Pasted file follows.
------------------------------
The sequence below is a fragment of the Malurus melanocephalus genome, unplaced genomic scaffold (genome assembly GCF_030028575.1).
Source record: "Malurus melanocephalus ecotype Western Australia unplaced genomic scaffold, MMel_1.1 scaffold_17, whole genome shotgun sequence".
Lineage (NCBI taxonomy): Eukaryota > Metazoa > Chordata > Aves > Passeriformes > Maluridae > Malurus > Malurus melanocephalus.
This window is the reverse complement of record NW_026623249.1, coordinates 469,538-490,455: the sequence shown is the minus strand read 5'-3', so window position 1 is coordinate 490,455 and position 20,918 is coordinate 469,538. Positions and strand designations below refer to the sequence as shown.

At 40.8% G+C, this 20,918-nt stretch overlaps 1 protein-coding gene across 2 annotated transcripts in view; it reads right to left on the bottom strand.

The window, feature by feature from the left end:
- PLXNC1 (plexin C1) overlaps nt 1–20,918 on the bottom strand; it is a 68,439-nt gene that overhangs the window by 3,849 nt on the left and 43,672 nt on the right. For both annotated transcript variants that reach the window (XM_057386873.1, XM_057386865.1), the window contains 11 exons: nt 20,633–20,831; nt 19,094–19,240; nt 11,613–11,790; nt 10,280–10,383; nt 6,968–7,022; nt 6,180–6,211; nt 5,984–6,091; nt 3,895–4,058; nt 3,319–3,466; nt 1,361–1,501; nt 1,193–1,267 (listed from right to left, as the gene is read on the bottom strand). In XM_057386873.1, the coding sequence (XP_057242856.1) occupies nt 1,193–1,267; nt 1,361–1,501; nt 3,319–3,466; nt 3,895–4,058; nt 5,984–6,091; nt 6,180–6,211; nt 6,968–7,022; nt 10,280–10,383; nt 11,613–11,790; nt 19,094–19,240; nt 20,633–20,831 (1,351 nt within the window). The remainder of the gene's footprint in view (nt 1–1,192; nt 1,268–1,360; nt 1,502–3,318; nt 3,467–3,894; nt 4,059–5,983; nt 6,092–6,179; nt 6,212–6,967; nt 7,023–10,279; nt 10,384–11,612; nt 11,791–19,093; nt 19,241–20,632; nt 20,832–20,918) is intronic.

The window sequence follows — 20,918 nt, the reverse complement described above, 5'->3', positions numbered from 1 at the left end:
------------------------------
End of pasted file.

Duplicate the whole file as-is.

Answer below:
The sequence below is a fragment of the Malurus melanocephalus genome, unplaced genomic scaffold (genome assembly GCF_030028575.1).
Source record: "Malurus melanocephalus ecotype Western Australia unplaced genomic scaffold, MMel_1.1 scaffold_17, whole genome shotgun sequence".
Lineage (NCBI taxonomy): Eukaryota > Metazoa > Chordata > Aves > Passeriformes > Maluridae > Malurus > Malurus melanocephalus.
This window is the reverse complement of record NW_026623249.1, coordinates 469,538-490,455: the sequence shown is the minus strand read 5'-3', so window position 1 is coordinate 490,455 and position 20,918 is coordinate 469,538. Positions and strand designations below refer to the sequence as shown.

At 40.8% G+C, this 20,918-nt stretch overlaps 1 protein-coding gene across 2 annotated transcripts in view; it reads right to left on the bottom strand.

The window, feature by feature from the left end:
- PLXNC1 (plexin C1) overlaps nt 1–20,918 on the bottom strand; it is a 68,439-nt gene that overhangs the window by 3,849 nt on the left and 43,672 nt on the right. For both annotated transcript variants that reach the window (XM_057386873.1, XM_057386865.1), the window contains 11 exons: nt 20,633–20,831; nt 19,094–19,240; nt 11,613–11,790; nt 10,280–10,383; nt 6,968–7,022; nt 6,180–6,211; nt 5,984–6,091; nt 3,895–4,058; nt 3,319–3,466; nt 1,361–1,501; nt 1,193–1,267 (listed from right to left, as the gene is read on the bottom strand). In XM_057386873.1, the coding sequence (XP_057242856.1) occupies nt 1,193–1,267; nt 1,361–1,501; nt 3,319–3,466; nt 3,895–4,058; nt 5,984–6,091; nt 6,180–6,211; nt 6,968–7,022; nt 10,280–10,383; nt 11,613–11,790; nt 19,094–19,240; nt 20,633–20,831 (1,351 nt within the window). The remainder of the gene's footprint in view (nt 1–1,192; nt 1,268–1,360; nt 1,502–3,318; nt 3,467–3,894; nt 4,059–5,983; nt 6,092–6,179; nt 6,212–6,967; nt 7,023–10,279; nt 10,384–11,612; nt 11,791–19,093; nt 19,241–20,632; nt 20,832–20,918) is intronic.

The window sequence follows — 20,918 nt, the reverse complement described above, 5'->3', positions numbered from 1 at the left end: